- Headache, stiff neck
- Sore throat
- Sores in your mouth or on your tongue
- Bloody or cloudy urine
- Pain or burning with urination
- Nasal congestion, sinus pressure or pain
- Vomiting or diarrhea
- Pain in your stomach or rectum
DO NOT take acetaminophen, aspirin, ibuprofen, naproxen, or any medicine that may reduce a fever without first talking with your provider.
When to Call Your Doctor
During or right after cancer treatment, call your provider right away if you have any of the signs of infection mentioned above. Getting an infection during cancer treatment is an emergency.
If you go to an emergency room, tell the staff right away that you have cancer. You shouldn't sit in the waiting room a long time because you may catch an infection.
American Cancer Society. Infections in people with cancer. Cancer.org Web site. Updated February 25, 2015. www.cancer.org/treatment/treatments-and-side-effects/physical-side-effects/infections/infections-in-people-with-cancer.html . Accessed January 20, 2017.
Freifeld AG, Kaul DR. Infection in the patient with cancer. In: Niederhuber JE, Armitage JO, Doroshow JH, Kastan MB, Tepper JE, eds. Abeloff's Clinical Oncology . 5th ed. Philadelphia, PA: Elsevier Saunders; 2014:chap 36.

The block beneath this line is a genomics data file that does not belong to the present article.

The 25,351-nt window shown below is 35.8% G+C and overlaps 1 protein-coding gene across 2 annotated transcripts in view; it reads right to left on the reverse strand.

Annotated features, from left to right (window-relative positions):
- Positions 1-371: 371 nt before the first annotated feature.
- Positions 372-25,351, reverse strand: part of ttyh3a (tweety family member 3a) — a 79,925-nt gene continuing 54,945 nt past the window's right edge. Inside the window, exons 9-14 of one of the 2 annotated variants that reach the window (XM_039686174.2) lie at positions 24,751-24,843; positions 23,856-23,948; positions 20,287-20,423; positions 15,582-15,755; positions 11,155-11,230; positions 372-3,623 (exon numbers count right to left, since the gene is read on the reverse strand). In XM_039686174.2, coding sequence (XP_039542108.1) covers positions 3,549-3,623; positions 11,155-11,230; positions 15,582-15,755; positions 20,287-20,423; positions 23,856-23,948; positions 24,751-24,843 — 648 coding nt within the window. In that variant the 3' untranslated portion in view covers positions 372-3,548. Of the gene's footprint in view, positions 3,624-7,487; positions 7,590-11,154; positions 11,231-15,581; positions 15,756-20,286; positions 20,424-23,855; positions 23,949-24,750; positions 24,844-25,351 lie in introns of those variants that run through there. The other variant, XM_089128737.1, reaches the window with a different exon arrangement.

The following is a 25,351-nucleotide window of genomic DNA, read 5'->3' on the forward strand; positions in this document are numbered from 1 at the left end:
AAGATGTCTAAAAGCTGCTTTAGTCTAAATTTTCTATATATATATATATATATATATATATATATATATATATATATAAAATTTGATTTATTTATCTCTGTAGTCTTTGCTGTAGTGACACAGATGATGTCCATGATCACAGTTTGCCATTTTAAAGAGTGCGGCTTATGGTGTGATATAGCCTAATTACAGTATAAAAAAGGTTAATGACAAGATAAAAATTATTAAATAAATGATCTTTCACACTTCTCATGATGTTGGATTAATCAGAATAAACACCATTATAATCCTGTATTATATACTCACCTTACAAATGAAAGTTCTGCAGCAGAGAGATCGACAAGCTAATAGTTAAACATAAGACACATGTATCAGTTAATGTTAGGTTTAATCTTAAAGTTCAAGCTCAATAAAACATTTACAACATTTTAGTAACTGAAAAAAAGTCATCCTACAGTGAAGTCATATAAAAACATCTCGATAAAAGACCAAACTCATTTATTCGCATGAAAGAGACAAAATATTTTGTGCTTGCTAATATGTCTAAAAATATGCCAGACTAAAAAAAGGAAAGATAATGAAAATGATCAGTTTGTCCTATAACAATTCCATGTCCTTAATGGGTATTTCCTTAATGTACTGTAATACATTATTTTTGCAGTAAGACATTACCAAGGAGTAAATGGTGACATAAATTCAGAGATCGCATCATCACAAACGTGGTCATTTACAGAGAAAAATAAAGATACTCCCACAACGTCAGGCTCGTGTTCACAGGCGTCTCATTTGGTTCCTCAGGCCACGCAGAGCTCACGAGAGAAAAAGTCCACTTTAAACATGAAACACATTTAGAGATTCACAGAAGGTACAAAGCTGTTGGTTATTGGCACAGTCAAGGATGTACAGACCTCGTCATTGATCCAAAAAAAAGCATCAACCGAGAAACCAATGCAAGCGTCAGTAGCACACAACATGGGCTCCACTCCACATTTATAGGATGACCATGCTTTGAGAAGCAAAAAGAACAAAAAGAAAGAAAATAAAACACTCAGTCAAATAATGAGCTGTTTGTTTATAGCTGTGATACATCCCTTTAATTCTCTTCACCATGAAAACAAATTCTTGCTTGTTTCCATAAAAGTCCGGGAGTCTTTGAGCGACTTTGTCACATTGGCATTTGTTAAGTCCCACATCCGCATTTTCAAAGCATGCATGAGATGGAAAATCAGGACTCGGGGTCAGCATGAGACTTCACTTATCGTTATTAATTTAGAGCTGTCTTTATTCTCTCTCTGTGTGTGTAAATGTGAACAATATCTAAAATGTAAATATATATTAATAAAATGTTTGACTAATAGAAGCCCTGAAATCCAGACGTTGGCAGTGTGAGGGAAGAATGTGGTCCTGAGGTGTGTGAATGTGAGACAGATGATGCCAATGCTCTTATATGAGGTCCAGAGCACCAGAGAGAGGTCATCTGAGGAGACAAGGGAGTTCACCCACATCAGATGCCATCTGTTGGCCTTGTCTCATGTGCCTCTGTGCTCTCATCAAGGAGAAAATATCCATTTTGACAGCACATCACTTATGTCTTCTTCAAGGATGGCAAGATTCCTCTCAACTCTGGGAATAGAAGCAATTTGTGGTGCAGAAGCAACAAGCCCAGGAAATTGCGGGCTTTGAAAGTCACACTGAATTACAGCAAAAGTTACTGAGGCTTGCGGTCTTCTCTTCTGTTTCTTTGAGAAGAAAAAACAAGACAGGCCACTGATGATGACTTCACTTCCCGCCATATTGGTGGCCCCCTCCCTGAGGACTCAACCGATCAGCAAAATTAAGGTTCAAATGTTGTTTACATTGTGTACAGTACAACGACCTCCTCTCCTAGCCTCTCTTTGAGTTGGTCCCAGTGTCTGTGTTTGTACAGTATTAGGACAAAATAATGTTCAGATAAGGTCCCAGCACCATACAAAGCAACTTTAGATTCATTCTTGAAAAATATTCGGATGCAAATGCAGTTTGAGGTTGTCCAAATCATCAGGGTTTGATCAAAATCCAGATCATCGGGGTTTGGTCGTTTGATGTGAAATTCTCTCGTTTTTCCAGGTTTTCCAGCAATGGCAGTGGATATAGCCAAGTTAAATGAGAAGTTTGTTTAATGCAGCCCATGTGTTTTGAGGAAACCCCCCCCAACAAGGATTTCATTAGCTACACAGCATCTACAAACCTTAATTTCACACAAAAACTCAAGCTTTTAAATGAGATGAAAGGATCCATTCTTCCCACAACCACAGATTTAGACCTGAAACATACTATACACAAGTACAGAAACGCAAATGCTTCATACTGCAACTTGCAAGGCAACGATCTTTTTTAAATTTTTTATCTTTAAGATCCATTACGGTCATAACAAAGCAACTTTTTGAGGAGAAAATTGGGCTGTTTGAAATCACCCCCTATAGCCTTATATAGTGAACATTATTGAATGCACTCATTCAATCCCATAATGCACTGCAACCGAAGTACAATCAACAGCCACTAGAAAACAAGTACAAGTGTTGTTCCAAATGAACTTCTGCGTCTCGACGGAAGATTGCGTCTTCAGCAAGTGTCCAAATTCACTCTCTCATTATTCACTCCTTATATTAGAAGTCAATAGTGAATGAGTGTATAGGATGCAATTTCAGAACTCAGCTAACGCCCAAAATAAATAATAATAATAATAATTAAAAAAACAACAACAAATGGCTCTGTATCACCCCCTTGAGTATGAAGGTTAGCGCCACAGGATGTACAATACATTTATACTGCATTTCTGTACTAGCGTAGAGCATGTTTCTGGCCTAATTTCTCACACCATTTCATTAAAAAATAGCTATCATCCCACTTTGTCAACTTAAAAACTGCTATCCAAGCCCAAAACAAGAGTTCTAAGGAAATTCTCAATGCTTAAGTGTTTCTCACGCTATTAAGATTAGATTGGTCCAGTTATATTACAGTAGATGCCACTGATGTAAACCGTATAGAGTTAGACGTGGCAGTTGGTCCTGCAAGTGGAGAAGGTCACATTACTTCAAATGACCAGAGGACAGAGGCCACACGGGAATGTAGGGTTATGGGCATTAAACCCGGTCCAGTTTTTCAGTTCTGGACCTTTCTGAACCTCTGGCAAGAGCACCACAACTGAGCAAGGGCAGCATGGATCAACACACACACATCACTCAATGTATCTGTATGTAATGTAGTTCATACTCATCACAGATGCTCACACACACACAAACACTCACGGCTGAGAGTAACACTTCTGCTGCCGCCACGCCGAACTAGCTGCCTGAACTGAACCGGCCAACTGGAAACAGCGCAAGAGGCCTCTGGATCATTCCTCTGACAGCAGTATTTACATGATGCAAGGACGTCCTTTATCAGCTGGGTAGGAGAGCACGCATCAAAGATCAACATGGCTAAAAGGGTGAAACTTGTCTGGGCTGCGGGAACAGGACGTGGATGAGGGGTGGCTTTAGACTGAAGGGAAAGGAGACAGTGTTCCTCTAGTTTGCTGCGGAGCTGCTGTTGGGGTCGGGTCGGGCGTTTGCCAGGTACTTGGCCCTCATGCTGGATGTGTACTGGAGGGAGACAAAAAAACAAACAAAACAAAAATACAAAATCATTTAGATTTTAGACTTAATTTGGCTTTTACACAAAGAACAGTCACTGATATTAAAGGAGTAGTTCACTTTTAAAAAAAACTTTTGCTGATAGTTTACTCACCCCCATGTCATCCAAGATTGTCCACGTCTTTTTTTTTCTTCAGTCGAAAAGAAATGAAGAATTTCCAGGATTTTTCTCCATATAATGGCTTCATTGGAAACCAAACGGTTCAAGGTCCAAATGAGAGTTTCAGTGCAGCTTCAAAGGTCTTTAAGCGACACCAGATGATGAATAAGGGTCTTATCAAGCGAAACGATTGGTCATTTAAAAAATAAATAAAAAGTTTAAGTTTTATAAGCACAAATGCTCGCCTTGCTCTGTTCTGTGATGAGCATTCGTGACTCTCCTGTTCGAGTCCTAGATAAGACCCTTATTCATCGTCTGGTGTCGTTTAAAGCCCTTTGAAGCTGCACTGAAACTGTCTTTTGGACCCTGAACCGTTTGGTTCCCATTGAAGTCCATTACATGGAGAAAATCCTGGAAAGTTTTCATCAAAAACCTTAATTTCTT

National Cancer Institute. Chemotherapy and you: support for people with cancer. Cancer.gov Web site. Updated June 2011. www.cancer.gov/publications/patient-education/chemo-and-you . Accessed January 20, 2017.
National Cancer Institute. Managing chemotherapy side effects: infection. Cancer.gov Web site. Updated February 2012. www.cancer.gov/cancertopics/coping/chemo-side-effects/infection.pdf . Accessed January 20, 2017.
Non-small cell lung cancer
Melanoma and other skin cancers
Urinary tract infection
Acute lymphocytic leukemia
Review Date: 12/10/2016
Reviewed By: Linda J. Vorvick, MD, Clinical Associate Professor, Department of Family Medicine, UW Medicine, School of Medicine, University of Washington, Seattle, WA. Also reviewed by David Zieve, MD, MHA, Medical Director, Brenda Conaway, Editorial Director, and the A.D.A.M. Editorial team.